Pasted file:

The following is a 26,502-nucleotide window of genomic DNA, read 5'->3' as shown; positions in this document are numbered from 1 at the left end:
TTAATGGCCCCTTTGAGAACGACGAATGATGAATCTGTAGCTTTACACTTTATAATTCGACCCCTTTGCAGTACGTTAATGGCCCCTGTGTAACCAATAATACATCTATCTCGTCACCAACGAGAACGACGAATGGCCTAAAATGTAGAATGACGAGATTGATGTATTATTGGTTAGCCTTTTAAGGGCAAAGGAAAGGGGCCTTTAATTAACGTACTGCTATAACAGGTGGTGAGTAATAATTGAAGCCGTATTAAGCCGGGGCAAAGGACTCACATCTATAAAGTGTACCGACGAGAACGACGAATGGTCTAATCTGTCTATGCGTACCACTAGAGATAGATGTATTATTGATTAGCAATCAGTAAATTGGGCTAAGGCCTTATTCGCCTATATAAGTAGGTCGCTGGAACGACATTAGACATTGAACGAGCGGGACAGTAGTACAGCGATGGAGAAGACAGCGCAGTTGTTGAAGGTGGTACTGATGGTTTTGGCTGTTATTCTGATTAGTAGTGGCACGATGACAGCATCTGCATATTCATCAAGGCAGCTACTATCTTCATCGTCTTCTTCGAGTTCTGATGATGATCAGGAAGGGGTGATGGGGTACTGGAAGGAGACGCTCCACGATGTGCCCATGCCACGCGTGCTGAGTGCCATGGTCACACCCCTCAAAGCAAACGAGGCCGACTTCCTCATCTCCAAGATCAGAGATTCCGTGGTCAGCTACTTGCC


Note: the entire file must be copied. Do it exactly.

The following is a 26,502-nucleotide window of genomic DNA, read 5'->3' as shown; positions in this document are numbered from 1 at the left end:
TTAATGGCCCCTTTGAGAACGACGAATGATGAATCTGTAGCTTTACACTTTATAATTCGACCCCTTTGCAGTACGTTAATGGCCCCTGTGTAACCAATAATACATCTATCTCGTCACCAACGAGAACGACGAATGGCCTAAAATGTAGAATGACGAGATTGATGTATTATTGGTTAGCCTTTTAAGGGCAAAGGAAAGGGGCCTTTAATTAACGTACTGCTATAACAGGTGGTGAGTAATAATTGAAGCCGTATTAAGCCGGGGCAAAGGACTCACATCTATAAAGTGTACCGACGAGAACGACGAATGGTCTAATCTGTCTATGCGTACCACTAGAGATAGATGTATTATTGATTAGCAATCAGTAAATTGGGCTAAGGCCTTATTCGCCTATATAAGTAGGTCGCTGGAACGACATTAGACATTGAACGAGCGGGACAGTAGTACAGCGATGGAGAAGACAGCGCAGTTGTTGAAGGTGGTACTGATGGTTTTGGCTGTTATTCTGATTAGTAGTGGCACGATGACAGCATCTGCATATTCATCAAGGCAGCTACTATCTTCATCGTCTTCTTCGAGTTCTGATGATGATCAGGAAGGGGTGATGGGGTACTGGAAGGAGACGCTCCACGATGTGCCCATGCCACGCGTGCTGAGTGCCATGGTCACACCCCTCAAAGCAAACGAGGCCGACTTCCTCATCTCCAAGATCAGAGATTCCGTGGTCAGCTACTTGCC